> /foo during the merge process?
>

For a second lets pretend I am thinking that:
/foo in revision 2 (aka 1.0.5)'s predecessor node is correct.
/foo in revision 3 (aka 1.0.4)'s predecessor node should be 1.0.5.

The auto-merge performed on cmpilato's txn has the following (A, S, T)
data for /:
A for /: 0.0.1 with a predecessor of 0.0.0
S for /: 0.0.5 with a predecessor of 0.0.1
T for /: 0.0.4 with a predecessor of 0.0.1
We know the following facts:
A < S
A < T
As yet, S and T don't have an ordering to each other.

The condition for considering a recursive merge is:

A != S
AND
!(A == T
  OR (
      (A <= T && A.NodeID == T.NodeID && A is ordered wrt T)
      AND (T <= S && T.NodeID == S.NodeID && T is ordered wrt S))
AND
  !(S <= T && S.NodeID == T.NodeID && S is ordered wrt T)
AND A, S, and T are directories

For every ancestry check in the above condition I've inserted reminders
that NodeIDs remain constant, and that some ordering is known between
the objects under comparison.

In this case S <= T is certainly false because S and T don't have an
ordering yet. However, S <= T doesn't actually mean anything in our
problem domain. Source always comes after Target. This always confuses
me to no end, because negative definitions are just harder to follow
than positive definitions.

When you push the inverse operator down one level you get:
    (S.NodeID != T.NodeID
     OR !(S <= T
          AND S.NodeID == T.NodeID
          AND S is ordered wrt T))

If you push the NOT on the left hand side of the OR down into the
sub-expressions you get:
    (S.NodeID != T.NodeID
     OR (T < S && S.NodeID == T.NodeID && S is ordered wrt T)
         OR (S.NodeID != T.NodeID
             OR S is NOT ordered wrt T)
When we inverted the ancestry check I reinserted the implied
requirements for every ancestry check to help remind folks what
information we know in every sub-expression of the OR.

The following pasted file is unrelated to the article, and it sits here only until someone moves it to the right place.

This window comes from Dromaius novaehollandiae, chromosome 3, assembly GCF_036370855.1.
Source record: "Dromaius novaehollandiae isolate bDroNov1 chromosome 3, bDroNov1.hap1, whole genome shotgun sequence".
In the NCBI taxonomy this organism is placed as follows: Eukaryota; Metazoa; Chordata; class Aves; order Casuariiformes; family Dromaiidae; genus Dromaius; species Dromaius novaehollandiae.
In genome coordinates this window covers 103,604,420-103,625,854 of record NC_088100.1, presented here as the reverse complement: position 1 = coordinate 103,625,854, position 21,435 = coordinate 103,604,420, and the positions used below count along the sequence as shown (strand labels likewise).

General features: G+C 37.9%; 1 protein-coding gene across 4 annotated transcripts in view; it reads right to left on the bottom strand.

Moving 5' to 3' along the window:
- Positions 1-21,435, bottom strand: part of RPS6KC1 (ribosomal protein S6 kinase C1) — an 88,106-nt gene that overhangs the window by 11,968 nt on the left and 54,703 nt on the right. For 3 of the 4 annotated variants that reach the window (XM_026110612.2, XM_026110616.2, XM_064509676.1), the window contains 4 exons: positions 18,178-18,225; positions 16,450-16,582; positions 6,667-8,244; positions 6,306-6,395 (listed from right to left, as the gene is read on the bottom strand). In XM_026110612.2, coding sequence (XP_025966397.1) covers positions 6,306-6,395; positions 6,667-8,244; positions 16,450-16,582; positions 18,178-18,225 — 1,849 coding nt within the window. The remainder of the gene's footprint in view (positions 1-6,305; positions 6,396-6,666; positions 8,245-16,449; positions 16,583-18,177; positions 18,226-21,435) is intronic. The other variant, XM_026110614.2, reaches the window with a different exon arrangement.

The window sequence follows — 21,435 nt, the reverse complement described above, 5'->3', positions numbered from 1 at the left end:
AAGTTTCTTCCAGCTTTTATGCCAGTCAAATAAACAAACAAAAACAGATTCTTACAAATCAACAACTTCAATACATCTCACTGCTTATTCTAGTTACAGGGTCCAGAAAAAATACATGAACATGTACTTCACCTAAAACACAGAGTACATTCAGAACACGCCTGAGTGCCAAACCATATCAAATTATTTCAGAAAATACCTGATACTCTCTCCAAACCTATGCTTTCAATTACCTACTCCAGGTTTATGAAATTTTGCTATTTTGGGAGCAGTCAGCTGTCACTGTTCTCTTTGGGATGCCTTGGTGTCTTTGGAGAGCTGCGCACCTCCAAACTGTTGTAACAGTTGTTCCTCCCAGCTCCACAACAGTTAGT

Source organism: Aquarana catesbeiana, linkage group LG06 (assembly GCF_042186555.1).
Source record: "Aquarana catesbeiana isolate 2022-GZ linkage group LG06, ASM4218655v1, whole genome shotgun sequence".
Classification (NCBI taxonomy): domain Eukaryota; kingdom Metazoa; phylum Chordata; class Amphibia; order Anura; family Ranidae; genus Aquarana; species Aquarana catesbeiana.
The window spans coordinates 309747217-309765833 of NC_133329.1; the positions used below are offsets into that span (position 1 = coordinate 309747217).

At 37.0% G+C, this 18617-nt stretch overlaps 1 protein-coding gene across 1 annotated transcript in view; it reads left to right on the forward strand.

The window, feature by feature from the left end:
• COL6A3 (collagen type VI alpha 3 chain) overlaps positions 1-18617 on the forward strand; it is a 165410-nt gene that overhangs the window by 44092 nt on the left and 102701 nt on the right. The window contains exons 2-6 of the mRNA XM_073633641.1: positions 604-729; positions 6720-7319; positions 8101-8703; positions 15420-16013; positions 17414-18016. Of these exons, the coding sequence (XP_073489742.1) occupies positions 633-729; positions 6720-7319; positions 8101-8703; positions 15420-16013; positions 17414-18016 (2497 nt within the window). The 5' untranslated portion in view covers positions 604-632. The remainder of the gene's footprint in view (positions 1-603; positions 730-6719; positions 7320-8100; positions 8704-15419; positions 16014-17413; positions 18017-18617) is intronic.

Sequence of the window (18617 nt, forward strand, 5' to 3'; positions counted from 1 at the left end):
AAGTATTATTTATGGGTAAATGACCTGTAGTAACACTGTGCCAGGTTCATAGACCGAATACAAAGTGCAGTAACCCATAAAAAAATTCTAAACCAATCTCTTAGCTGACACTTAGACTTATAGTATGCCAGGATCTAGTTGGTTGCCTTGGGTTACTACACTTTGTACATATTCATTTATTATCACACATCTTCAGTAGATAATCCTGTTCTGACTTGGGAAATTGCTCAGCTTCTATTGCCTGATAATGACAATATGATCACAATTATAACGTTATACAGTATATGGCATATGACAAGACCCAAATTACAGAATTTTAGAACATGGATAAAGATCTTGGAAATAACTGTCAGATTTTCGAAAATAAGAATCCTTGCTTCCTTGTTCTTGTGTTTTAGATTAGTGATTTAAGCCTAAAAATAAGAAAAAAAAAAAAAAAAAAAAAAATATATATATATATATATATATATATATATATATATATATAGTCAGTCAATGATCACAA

The duplicate NodeID checks cancel out, yielding:
(S.NodeID != T.NodeID
 OR ((T < S && S.NodeID == T.NodeID && S is ordered wrt T)
     OR S is not yet ordered wrt T)

After adding additional commentary to indicate how we're expecting the
NodeIDs to behave under each OR we get this:
(S.NodeID != T.NodeID
 OR ((T < S && S.NodeID == T.NodeID && S is ordered wrt T)
     OR (S.NodeID == T.NodeID
         AND S is not yet ordered wrt T)

Rewriting the above for clarity yields this:
(S.NodeID != T.NodeID
 OR (S.NodeID == T.NodeID
     AND ((T < S && S is ordered wrt T)
          OR S is not yet ordered wrt T)
Ok, this expression I can understand and follow.

The recursive merging then happens, and the recursive merge succeeds.

Now that merging has finished we can assign a real ordering to S and T

We just need to know when we need to do this. Fortunately, the
expression we ended up with above gives us that answer.

If (S.NodeID == T.NodeID
    AND S is not yet ordered wrt T)
Then
    Make T the successor of S by fiat since auto-merging just succeeded.
Otherwise
    We have no issue since a brand new NodeID would have no relavent
predecessor data that needs changing.

The old code only handled this when it was convenient to create a
successor using the old NodeRevisionID mechanism. Now that we have
chained predecessors, this problem is much simpler!

Did I make sense, I hope so...
Bill

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Received on Sat Jun 1 14:36:42 2002